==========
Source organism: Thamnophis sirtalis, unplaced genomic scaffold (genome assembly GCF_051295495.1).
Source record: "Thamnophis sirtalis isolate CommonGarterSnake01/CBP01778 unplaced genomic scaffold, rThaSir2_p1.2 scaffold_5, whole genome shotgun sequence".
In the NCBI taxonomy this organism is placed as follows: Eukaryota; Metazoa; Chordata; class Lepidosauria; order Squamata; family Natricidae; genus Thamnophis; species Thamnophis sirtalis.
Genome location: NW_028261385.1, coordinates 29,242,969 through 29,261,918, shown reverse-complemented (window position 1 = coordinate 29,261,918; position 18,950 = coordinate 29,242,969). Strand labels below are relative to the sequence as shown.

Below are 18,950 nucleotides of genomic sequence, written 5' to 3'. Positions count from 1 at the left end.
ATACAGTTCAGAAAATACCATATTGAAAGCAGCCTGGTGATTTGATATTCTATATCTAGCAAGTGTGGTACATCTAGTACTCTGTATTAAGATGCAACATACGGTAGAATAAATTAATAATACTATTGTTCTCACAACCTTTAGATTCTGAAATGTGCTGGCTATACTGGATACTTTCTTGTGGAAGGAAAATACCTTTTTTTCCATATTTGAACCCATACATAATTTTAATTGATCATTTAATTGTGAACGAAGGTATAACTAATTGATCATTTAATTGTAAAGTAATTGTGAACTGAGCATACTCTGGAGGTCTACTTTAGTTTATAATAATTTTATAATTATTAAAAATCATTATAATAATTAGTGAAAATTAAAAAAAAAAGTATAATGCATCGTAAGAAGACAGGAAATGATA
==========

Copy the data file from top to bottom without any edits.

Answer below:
Source organism: Thamnophis sirtalis, unplaced genomic scaffold (genome assembly GCF_051295495.1).
Source record: "Thamnophis sirtalis isolate CommonGarterSnake01/CBP01778 unplaced genomic scaffold, rThaSir2_p1.2 scaffold_5, whole genome shotgun sequence".
In the NCBI taxonomy this organism is placed as follows: Eukaryota; Metazoa; Chordata; class Lepidosauria; order Squamata; family Natricidae; genus Thamnophis; species Thamnophis sirtalis.
Genome location: NW_028261385.1, coordinates 29,242,969 through 29,261,918, shown reverse-complemented (window position 1 = coordinate 29,261,918; position 18,950 = coordinate 29,242,969). Strand labels below are relative to the sequence as shown.

Below are 18,950 nucleotides of genomic sequence, written 5' to 3'. Positions count from 1 at the left end.
ATACAGTTCAGAAAATACCATATTGAAAGCAGCCTGGTGATTTGATATTCTATATCTAGCAAGTGTGGTACATCTAGTACTCTGTATTAAGATGCAACATACGGTAGAATAAATTAATAATACTATTGTTCTCACAACCTTTAGATTCTGAAATGTGCTGGCTATACTGGATACTTTCTTGTGGAAGGAAAATACCTTTTTTTCCATATTTGAACCCATACATAATTTTAATTGATCATTTAATTGTGAACGAAGGTATAACTAATTGATCATTTAATTGTAAAGTAATTGTGAACTGAGCATACTCTGGAGGTCTACTTTAGTTTATAATAATTTTATAATTATTAAAAATCATTATAATAATTAGTGAAAATTAAAAAAAAAAGTATAATGCATCGTAAGAAGACAGGAAATGATA